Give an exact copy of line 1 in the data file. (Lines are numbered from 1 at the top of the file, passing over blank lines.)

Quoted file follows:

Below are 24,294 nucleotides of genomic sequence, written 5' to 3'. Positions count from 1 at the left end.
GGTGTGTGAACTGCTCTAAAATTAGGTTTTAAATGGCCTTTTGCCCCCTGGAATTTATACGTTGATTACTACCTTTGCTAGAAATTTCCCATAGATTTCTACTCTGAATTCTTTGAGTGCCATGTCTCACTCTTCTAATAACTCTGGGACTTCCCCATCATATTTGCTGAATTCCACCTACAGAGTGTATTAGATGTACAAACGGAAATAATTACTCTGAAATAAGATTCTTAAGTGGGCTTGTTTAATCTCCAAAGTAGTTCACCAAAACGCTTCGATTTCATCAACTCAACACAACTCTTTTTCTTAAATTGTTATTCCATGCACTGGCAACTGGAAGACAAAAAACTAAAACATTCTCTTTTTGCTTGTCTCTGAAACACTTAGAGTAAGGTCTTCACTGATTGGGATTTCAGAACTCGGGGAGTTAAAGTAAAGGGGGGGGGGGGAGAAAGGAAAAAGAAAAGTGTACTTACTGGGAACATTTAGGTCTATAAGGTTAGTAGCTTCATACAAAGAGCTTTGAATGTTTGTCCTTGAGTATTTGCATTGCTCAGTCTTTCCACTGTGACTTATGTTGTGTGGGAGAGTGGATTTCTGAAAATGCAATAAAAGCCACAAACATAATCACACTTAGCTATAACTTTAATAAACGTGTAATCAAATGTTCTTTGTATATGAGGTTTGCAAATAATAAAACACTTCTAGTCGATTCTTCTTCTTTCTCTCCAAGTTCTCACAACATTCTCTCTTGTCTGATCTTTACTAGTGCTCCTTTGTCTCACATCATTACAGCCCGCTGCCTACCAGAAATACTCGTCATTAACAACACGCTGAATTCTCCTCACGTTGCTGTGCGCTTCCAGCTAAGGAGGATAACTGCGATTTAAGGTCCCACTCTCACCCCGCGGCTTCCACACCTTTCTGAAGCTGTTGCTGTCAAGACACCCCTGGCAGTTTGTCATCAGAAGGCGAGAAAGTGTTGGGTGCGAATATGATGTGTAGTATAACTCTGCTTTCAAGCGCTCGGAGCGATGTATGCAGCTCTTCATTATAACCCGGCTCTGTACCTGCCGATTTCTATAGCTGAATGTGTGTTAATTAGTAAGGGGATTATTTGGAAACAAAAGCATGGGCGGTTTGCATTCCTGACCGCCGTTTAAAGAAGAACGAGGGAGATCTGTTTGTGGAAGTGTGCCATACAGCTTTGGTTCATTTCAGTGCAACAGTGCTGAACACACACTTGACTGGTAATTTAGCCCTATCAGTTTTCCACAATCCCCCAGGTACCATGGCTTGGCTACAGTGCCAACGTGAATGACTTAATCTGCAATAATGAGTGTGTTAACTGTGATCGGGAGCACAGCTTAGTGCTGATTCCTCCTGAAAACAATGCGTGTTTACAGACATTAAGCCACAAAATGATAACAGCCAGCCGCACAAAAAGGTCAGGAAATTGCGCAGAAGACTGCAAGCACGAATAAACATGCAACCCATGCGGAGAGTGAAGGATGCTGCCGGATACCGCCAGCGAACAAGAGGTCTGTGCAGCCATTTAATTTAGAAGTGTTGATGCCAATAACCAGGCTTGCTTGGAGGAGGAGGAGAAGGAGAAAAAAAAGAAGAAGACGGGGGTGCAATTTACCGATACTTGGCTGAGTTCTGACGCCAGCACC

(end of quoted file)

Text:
Below are 24,294 nucleotides of genomic sequence, written 5' to 3'. Positions count from 1 at the left end.